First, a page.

by TMR / graphic by MZUKRI MOHAMAD
FOREIGN investors resumed their net buying activities of local bonds in August after being net sellers in the previous two months, according to Malaysian Rating Corp Bhd (MARC) in a report yesterday.
Foreign inflows into the local bond market in August amounted to RM6.6 billion, offsetting the outflows that occurred in June and July which amounted to RM4.1 billion.
Foreign holdings amounted to RM250.4 billion (July: RM243.8 billion) with foreign investors holding 14.6% of total outstanding local bonds (July: 14.3%), the report noted.
Foreign inflows were mostly concentrated on Malaysian Government Securities (MGS) and Government Investment Issues (GII).
“Foreign holdings of MGS rose by RM3.1 billion to RM191.7 billion (July: RM188.6 billion), equivalent to 40.3% of total outstanding MGS (July: 40.4%). Foreign holdings of GII expanded by RM3.2 billion to RM34.4 billion (July: RM31.2 billion), equivalent to 8.6% of total outstanding GII (July: 7.8%),” stated MARC.
Foreign demand for MGS and GII was supported by increased confidence in Malaysia’s economy amid the rapid vaccination rates and gradual reopening of economic sectors.
The rating firm added that despite the influx of foreign funds, MGS yields were pushed higher in the secondary market in August.
“MGS yields were traded higher as trade volume simmered due to local investors staying on the sidelines amid the political uncertainty in Malaysia.
“MGS yields were also influenced by higher yields in US Treasuries ahead of the conclusion of the Jackson Hole Forum on Aug 27. Investors were worried about the prospect of the announcement of tapering as there were signs of economic growth, albeit at a moderated pace, in the US,” it added.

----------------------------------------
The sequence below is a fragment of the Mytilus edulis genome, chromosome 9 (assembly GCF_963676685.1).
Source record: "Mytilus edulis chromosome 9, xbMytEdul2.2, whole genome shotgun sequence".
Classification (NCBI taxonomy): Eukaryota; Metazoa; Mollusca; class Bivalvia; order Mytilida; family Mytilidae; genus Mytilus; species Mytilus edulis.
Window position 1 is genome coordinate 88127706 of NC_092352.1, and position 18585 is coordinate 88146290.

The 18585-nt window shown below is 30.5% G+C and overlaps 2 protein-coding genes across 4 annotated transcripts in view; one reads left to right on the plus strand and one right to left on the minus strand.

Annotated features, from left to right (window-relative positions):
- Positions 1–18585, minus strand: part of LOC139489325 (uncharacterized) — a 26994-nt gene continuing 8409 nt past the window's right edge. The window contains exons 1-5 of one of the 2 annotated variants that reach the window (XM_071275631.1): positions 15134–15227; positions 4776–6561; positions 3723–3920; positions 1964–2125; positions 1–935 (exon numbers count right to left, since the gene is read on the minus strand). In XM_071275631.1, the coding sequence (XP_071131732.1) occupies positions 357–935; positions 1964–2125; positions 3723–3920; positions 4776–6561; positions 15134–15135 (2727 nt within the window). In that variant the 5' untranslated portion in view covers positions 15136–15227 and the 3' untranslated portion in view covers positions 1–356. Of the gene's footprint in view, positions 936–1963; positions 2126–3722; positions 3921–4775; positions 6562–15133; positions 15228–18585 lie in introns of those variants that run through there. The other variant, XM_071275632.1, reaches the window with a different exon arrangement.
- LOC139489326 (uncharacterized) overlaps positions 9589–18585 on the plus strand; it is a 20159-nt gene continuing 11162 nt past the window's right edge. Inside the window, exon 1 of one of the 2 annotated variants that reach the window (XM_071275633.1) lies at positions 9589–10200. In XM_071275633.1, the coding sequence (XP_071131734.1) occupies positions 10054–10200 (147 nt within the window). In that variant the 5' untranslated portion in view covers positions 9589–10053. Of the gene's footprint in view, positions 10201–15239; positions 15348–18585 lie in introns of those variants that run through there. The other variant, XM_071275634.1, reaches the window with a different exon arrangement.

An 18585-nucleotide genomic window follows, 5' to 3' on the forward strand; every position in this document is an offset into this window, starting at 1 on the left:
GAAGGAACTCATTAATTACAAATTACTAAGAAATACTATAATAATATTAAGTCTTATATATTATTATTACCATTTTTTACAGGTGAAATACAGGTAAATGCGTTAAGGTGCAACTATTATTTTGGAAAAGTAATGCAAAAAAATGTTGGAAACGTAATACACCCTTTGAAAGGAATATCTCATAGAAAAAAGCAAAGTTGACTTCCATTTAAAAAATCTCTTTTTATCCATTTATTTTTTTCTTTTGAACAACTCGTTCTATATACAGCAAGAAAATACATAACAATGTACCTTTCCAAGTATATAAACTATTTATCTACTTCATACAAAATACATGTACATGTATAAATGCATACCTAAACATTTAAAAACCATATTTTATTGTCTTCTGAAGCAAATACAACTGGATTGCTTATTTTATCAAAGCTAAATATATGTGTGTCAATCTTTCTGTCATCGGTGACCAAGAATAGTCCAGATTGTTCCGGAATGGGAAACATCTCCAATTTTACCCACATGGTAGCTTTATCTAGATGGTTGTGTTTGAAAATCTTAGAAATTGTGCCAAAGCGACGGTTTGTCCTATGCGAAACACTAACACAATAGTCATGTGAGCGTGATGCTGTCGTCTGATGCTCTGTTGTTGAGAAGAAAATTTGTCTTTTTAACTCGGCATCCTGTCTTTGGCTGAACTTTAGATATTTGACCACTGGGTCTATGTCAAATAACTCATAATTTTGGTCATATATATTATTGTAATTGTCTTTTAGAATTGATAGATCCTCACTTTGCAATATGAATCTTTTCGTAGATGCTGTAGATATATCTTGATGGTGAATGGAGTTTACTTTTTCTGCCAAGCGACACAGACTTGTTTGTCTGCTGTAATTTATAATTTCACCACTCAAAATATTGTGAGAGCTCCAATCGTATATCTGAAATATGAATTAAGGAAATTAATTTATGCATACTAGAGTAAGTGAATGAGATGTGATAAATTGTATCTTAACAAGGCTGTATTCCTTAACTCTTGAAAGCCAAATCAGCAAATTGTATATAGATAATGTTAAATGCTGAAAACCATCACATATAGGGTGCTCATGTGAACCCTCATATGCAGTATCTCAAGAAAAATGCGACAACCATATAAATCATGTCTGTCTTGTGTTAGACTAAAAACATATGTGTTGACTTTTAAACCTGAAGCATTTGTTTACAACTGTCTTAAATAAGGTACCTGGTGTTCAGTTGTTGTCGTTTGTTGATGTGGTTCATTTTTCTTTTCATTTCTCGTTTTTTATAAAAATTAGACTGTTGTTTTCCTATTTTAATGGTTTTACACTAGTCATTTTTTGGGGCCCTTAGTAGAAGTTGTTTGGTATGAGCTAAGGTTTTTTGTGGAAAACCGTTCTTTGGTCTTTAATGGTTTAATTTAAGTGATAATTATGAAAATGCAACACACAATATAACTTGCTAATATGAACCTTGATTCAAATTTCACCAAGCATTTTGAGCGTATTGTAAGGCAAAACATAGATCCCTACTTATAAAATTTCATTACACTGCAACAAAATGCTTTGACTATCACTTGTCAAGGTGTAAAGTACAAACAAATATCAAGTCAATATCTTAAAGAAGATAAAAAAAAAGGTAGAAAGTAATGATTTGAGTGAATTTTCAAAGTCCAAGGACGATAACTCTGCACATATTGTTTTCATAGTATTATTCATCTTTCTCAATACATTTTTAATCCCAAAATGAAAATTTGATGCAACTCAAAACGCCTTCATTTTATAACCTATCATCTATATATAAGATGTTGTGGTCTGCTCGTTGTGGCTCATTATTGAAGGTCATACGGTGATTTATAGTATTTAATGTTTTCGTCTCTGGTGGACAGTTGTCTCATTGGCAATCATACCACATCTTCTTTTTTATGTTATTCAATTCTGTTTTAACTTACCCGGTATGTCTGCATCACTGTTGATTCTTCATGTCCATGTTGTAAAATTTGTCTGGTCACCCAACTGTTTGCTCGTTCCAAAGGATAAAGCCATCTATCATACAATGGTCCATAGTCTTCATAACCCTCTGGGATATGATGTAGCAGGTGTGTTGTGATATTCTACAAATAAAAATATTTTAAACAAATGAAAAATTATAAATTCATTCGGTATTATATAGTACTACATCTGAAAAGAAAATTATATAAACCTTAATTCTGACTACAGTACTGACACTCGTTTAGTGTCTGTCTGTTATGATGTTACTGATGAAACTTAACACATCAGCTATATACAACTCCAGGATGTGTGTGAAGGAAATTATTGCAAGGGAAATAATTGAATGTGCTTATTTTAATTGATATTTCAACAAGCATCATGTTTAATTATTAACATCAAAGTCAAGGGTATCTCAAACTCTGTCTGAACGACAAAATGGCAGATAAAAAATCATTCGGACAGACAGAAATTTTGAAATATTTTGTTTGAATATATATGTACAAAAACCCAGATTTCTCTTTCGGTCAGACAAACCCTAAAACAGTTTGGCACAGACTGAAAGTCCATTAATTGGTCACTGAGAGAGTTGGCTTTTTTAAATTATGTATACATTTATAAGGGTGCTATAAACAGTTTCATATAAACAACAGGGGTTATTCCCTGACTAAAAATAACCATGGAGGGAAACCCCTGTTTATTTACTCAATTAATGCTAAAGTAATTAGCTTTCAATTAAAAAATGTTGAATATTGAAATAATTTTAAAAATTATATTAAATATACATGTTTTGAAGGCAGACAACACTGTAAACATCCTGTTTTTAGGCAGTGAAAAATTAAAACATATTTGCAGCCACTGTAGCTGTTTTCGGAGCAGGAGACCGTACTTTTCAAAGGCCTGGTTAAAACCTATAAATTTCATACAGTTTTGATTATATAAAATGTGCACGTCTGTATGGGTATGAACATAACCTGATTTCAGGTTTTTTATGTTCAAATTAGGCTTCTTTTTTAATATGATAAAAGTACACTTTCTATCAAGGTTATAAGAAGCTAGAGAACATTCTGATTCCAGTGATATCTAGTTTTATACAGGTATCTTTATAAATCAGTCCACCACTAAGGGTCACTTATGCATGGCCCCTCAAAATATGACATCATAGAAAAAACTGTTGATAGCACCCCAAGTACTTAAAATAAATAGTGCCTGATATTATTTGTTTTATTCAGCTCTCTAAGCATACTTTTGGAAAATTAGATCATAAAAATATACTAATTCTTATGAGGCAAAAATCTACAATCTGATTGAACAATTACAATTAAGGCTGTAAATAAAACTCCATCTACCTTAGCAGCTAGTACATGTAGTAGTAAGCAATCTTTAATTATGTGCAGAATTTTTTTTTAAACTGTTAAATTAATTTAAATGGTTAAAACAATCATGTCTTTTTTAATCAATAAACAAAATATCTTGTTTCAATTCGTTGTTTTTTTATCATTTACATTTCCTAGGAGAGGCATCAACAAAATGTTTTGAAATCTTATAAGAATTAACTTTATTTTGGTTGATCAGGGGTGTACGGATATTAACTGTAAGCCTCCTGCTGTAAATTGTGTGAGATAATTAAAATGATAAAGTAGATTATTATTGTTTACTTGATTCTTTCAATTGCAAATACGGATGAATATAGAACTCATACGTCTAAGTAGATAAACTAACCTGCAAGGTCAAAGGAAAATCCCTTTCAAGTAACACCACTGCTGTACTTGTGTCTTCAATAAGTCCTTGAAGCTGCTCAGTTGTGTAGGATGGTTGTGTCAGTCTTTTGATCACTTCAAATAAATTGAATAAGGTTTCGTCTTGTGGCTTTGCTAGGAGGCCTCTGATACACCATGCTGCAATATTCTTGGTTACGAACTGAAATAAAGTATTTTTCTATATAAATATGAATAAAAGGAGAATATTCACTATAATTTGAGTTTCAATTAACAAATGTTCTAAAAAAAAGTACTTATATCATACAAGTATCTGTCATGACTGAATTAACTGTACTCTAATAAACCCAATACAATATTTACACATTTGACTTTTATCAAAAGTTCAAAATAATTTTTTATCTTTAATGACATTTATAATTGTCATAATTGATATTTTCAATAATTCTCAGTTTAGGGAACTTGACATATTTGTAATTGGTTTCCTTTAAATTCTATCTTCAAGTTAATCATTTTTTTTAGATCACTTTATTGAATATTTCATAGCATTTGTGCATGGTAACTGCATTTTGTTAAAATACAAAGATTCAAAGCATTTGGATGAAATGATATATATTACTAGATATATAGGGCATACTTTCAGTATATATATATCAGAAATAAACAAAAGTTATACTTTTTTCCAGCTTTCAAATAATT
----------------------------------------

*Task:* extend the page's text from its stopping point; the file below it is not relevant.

Towards the final few days of the month, MGS yields started to ease slightly amid increased clarity on Malaysia’s political front following the instalment of the new prime minister.
By end-August, the MGS yield curve was bearishly flattened with both the 10-year/3-year and 20-year/3-year spreads narrowing to 87 basis points (bps) and 168bps (July: 92bps and 173bps).
MGS yields along the 3-year/7-year curve edged higher by 6bps to 9pbs while yields at the longer end were higher by 3bps to 5bps.
Yield on the 10-year MGS settled 4bps higher at 3.21% (July: 3.17%). The total trade volume of MGS in August fell to RM31.9 billion (July: RM42.8 billion).
In contrast, generic corporate bond yields were broadly lower in August that saw their credit spreads narrowing as MGS yields surged.
Generic AAA, AA and A-rated corporate bond yields declined by between 1bp to 5bps across the 3-year/15-year curve.
Most of the gains were concentrated along the 3-year/5-year curve, causing their yield curves to be steepened, MARC noted.
Gains in corporate bonds were supported by the easing of movement restrictions and heightened foreign demand.
Trade volume for corporate bonds was slightly higher in August at RM13.3 billion (July: RM12.3 billion).